Since the beginning of time, the angelic forces of the High Heavens and the demonic hordes of the Burning Hells have been locked in an eternal conflict for the fate of all Creation. That struggle has now spilled over into Sanctuary -- the world of men. Determined to win mankind over to their respective causes, the forces of good and evil wage a secret war for mortal souls. This is the tale of the Sin War -- the conflict that would forever change the destiny of man.
Three thousand years before the darkening of Tristram, Uldyssian, son of Diomedes, was a simple farmer from the village of Seram. Content with his quiet, idyllic life, Uldyssian is shocked as dark events rapidly unfold around him. Mistakenly blamed for the grisly murders of two traveling missionaries, Uldyssian is forced to flee his homeland and set out on a perilous quest to redeem his good name. To his horror, he has begun to manifest strange new powers -- powers no mortal man has ever dreamed of. Now, Uldyssian must grapple with the energies building within him -- lest they consume the last vestiges of his humanity.
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September 26, 2006
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Excerpt from Diablo: The Sin War #1 by Richard A. Knaak
The shadow fell across Uldyssian ul-Diomed's table, enveloping not only much of it, but also his hand and his as-of-yet-undrunk ale. The sandy-haired farmer did not have to look up to know who interrupted his brief respite from his day's labors. He had heard the newcomer speaking to others in the Boar's Head -- the only tavern in the remote village of Seram -- heard him speaking and prayed silently but vehemently that he would not come to Uldyssian's table.
It was ironic that the son of Diomedes prayed for the stranger to keep away, for what stood waiting for Uldyssian to look up was none other than a missionary from the Cathedral of Light. Resplendent in his collared silver-white robes -- resplendent save for the ring of Seramian mud at the bottom -- he no doubt awed many a fellow villager of Uldyssian's. However, his presence did nothing but dredge up terrible memories for the farmer, who now angrily fought to keep his stare fixed on the mug.
"Have you seen the Light, my brother?" the figure finally asked when it was clear that his potential convert planned to continue to ignore him. "Has the Word of the great Prophet touched your soul?"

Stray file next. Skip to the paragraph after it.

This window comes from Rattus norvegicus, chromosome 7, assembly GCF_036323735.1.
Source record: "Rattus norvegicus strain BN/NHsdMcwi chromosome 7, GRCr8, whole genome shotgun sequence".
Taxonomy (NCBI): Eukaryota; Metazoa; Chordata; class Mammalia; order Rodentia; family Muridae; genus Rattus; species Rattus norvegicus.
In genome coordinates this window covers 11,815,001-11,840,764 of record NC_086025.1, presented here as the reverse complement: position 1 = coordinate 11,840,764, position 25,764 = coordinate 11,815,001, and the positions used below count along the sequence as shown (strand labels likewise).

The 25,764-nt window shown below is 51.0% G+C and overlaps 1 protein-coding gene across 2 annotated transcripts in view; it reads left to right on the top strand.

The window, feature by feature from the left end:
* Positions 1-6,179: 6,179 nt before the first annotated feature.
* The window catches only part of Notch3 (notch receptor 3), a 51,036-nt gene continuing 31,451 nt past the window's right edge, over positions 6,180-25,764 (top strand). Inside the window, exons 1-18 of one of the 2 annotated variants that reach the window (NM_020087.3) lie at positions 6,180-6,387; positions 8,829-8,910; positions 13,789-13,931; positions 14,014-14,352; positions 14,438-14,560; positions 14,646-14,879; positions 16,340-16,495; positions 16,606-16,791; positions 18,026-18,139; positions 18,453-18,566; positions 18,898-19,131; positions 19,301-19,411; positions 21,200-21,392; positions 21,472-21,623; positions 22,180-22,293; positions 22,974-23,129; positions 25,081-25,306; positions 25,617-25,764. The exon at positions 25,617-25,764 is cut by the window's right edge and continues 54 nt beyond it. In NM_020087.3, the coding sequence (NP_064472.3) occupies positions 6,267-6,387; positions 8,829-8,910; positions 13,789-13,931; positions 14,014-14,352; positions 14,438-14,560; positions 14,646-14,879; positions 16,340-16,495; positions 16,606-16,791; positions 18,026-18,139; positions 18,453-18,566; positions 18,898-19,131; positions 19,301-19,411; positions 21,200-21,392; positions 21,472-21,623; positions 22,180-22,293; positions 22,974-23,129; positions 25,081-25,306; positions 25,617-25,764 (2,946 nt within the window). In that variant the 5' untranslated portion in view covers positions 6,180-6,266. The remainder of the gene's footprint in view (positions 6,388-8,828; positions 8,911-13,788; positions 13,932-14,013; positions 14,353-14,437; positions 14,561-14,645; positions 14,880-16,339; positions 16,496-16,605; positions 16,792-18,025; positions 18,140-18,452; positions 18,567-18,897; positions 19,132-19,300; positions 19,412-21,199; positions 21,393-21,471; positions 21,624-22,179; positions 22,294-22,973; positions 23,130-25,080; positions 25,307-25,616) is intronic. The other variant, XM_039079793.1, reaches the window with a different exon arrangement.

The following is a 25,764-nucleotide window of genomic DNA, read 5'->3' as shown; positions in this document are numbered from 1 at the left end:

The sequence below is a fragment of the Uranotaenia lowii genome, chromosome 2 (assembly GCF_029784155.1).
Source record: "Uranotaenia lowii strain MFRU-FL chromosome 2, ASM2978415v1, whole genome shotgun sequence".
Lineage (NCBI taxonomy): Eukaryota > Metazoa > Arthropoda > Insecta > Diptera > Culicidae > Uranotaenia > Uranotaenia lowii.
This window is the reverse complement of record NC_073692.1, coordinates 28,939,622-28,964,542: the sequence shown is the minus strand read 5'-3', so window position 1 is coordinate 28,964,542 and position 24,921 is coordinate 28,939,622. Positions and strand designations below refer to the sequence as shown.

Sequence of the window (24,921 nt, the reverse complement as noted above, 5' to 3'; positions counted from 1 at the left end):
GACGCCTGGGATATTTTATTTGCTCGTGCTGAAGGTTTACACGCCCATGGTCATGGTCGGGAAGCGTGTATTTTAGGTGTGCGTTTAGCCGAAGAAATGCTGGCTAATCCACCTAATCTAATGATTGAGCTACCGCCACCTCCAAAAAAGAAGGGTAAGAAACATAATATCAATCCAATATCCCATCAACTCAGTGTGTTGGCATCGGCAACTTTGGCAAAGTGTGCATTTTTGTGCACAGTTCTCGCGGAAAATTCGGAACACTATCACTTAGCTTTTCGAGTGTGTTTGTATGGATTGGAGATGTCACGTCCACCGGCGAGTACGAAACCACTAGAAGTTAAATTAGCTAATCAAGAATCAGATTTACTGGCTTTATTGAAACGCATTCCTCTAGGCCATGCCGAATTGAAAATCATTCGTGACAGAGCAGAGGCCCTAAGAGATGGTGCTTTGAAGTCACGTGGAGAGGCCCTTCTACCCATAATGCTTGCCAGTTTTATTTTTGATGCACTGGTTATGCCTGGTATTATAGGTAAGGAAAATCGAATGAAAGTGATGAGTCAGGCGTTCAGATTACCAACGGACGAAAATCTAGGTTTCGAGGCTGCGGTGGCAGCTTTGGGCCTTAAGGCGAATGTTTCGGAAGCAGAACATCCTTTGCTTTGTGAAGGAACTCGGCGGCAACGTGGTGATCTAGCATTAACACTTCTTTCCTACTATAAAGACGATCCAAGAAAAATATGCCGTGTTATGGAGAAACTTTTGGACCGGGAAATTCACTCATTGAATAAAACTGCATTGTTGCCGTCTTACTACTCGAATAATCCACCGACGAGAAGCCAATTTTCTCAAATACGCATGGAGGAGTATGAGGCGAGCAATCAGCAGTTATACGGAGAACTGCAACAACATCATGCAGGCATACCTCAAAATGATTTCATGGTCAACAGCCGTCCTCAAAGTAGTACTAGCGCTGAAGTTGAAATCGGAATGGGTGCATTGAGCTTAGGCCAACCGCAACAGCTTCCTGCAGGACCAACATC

"Find someone else," Uldyssian muttered, his free hand involuntarily tightening into a fist. He finally took a gulp of his ale, hoping that his remark would end the unwanted conversation. However, the missionary was not to be put off.
Setting a hand on the farmer's forearm -- and thereby keeping the ale from again touching Uldyssian's lips -- the pale young man said, "If not yourself alone, think of your loved ones! Would you forsake their souls as -- "
The farmer roared, his face red with a rage no longer held in check. In a single motion, Uldyssian leapt up and seized the startled missionary by the collar. As the table tipped over, the ale fell and splattered on the planked floor, unnoticed by its former drinker. Around the room, other patrons, including a few rare travelers passing through, eyed the confrontation with concern and interest . . . and from experience chose to keep out of it. Some of the locals, who knew the son of Diomedes well, shook their heads or muttered to one another at the newcomer's poor choice of subjects.
The missionary was a hand taller than Uldyssian, no small man himself at just over six feet, but the broadshouldered farmer outweighed him by half again as much and all of that muscle from day after day of tilling the soil or seeing to the animals. Uldyssian was a square-jawed man with the bearded, rough-hewn features typical of the region west of the great city-state of Kehjan, the "jewel" of the eastern half of the world. Deep-brown eyes burned into the more pale ones of the gaunt -- and surprisingly young -- features of the Cathedral's proselytizer.
"The souls of most of my family are beyond the Prophet's gathering, brother! They died nearly ten years ago, all to plague!"
"I shall s-say a prayer for . . . for them -- "
His words only served to infuriate Uldyssian, who had himself prayed for his parents, his elder brother, and his two sisters constantly over the months through which they had suffered. Day and night -- often with no sleep in between -- he had first prayed to whatever power watched over them that they recover, then, when that no longer seemed a hope, that their deaths would be swift and painless.
And that prayer, too, had gone unanswered. Uldyssian, distraught and helpless, had watched as, one by one, they died in anguish. Only he and his youngest brother, Mendeln, had survived to bury the rest.
Even then there had been missionaries and even then they had talked of the souls of his family and how their particular sects had the answers to everything. To a one, they had promised Uldyssian that, if he followed their particular path, he would find peace over his loved ones' losses.